The CCK announced the new measures as it looks to cut down on hate speech and cybercrime in Kenya.
But according to Nairobi lawyer George Kithi, such monitoring could border on infringement of personal privacy under Kenyan law.
He warns that continued blanket surveillance on citizens by the government could pose legal challenges with regard to technology and privacy in the age of information.
“The Kenya police, national cohesion and integration commission as well as CCK have admitted to be monitoring online speech and mobile phone text messages with the justification of arresting hate speech before it spreads,” he said.
Kithi told HumanIPO that although this blanket monitoring could reduce cases of hate messages ahead of the general elections, such evidence is unlikely to lead to prosecution as the activity in itself is illegal.
“It is not clear what the results of the monitoring are or what has been done with suspected perpetrators of hate messages as this monitoring is not provided by law,” he said, adding that such practices are a direct threat to free speech, with the effect of this monitoring manifesting in the behaviour of bloggers.
He notes that a number of seasoned bloggers have been avoiding the use of certain words that are believed to raise red flags in the monitoring system.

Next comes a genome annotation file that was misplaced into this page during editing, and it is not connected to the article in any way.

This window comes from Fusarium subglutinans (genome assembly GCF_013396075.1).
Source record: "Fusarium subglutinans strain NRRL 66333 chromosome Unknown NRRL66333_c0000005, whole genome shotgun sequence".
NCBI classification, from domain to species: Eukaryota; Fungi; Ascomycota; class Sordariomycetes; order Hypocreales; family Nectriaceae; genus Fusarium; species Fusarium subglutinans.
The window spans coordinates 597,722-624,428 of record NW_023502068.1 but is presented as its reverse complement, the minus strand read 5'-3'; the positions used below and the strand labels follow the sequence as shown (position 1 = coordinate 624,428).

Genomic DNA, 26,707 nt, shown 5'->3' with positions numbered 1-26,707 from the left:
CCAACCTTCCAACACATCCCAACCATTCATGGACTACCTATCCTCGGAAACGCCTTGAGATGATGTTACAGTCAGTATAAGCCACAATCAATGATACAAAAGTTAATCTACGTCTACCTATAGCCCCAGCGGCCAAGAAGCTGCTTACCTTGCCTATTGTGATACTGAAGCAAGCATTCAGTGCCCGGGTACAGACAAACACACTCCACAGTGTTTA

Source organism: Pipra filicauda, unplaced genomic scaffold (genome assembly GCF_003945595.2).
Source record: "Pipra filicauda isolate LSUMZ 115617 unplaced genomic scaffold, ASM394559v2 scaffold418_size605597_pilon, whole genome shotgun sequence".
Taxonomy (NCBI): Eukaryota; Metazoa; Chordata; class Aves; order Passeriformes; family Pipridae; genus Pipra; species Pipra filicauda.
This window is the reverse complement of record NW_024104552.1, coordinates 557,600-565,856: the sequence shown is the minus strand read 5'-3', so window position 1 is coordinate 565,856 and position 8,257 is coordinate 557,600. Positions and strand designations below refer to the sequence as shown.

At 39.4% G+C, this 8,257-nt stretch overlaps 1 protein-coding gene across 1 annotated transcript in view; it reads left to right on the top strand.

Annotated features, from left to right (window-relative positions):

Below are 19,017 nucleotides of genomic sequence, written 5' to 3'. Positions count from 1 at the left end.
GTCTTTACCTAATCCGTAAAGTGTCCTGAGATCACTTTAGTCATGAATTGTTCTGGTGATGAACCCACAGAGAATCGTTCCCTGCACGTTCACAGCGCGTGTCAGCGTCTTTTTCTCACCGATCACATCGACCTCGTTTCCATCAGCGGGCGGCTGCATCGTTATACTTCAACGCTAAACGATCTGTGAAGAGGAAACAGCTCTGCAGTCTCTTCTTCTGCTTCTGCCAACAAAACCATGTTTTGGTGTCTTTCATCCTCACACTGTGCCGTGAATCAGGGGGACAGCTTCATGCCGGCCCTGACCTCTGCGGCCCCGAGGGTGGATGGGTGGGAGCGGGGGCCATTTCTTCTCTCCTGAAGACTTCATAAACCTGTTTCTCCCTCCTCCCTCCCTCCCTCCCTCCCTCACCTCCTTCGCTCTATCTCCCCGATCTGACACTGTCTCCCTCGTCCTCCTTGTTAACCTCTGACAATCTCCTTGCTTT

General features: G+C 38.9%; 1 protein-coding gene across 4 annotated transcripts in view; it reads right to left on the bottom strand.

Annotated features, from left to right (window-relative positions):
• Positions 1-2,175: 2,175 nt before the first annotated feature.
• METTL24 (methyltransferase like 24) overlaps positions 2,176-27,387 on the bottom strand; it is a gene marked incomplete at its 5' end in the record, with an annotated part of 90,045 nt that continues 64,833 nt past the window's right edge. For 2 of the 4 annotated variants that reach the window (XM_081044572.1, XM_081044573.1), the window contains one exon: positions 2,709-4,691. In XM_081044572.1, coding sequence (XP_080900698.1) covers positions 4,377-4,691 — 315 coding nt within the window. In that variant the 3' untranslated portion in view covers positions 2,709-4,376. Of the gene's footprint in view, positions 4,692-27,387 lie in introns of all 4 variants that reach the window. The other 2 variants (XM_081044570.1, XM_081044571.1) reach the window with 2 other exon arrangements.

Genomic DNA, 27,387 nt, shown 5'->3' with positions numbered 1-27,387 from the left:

In the recent past, a number of bloggers have found themselves on the wrong side of the law, with tech blogger Robert Alai protesting that personal information was accessed by police to harass him.
On Internet monitoring, Kithi adds that the law is unclear in certain quarters, especially regarding social media. He explains that although a number of defamation cases involving messages on social media are in court, it is not clear on whether defamation laws enacted in the 1970s can apply.
“With archaic and non-responsive laws in place, there exists a great need to have comprehensive laws in place to tackle challenges associated with technology,” he explained.
Under the Prevention of Terrorism Act 2012, regulators can obtain information through interception of communications but with court order. It states: “A police officer of or above the rank of chief inspector of police may, for the purpose of obtaining evidence of the commission of an offence under this Act, apply ex parte, to a subordinate court for an interception of communications order.”